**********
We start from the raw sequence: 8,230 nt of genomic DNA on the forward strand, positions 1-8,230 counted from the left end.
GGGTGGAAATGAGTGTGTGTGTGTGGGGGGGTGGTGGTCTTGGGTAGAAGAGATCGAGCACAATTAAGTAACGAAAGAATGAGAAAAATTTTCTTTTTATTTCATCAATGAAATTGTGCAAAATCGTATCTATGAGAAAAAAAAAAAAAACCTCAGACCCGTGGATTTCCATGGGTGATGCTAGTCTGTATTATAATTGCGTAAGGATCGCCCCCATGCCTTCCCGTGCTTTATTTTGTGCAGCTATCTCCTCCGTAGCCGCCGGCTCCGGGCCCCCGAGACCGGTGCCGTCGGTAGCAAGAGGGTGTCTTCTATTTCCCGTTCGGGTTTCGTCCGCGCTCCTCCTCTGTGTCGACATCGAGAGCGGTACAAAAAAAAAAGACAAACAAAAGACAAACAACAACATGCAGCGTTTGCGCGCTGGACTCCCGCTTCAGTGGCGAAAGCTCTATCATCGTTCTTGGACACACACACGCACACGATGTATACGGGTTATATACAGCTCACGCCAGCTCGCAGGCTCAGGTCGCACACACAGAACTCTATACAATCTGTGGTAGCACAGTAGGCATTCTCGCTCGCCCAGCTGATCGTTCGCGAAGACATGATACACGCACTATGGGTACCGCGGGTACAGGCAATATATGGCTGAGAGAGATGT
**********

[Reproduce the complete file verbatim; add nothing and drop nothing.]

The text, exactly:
We start from the raw sequence: 8,230 nt of genomic DNA on the forward strand, positions 1-8,230 counted from the left end.
GGGTGGAAATGAGTGTGTGTGTGTGGGGGGGTGGTGGTCTTGGGTAGAAGAGATCGAGCACAATTAAGTAACGAAAGAATGAGAAAAATTTTCTTTTTATTTCATCAATGAAATTGTGCAAAATCGTATCTATGAGAAAAAAAAAAAAAACCTCAGACCCGTGGATTTCCATGGGTGATGCTAGTCTGTATTATAATTGCGTAAGGATCGCCCCCATGCCTTCCCGTGCTTTATTTTGTGCAGCTATCTCCTCCGTAGCCGCCGGCTCCGGGCCCCCGAGACCGGTGCCGTCGGTAGCAAGAGGGTGTCTTCTATTTCCCGTTCGGGTTTCGTCCGCGCTCCTCCTCTGTGTCGACATCGAGAGCGGTACAAAAAAAAAAGACAAACAAAAGACAAACAACAACATGCAGCGTTTGCGCGCTGGACTCCCGCTTCAGTGGCGAAAGCTCTATCATCGTTCTTGGACACACACACGCACACGATGTATACGGGTTATATACAGCTCACGCCAGCTCGCAGGCTCAGGTCGCACACACAGAACTCTATACAATCTGTGGTAGCACAGTAGGCATTCTCGCTCGCCCAGCTGATCGTTCGCGAAGACATGATACACGCACTATGGGTACCGCGGGTACAGGCAATATATGGCTGAGAGAGATGT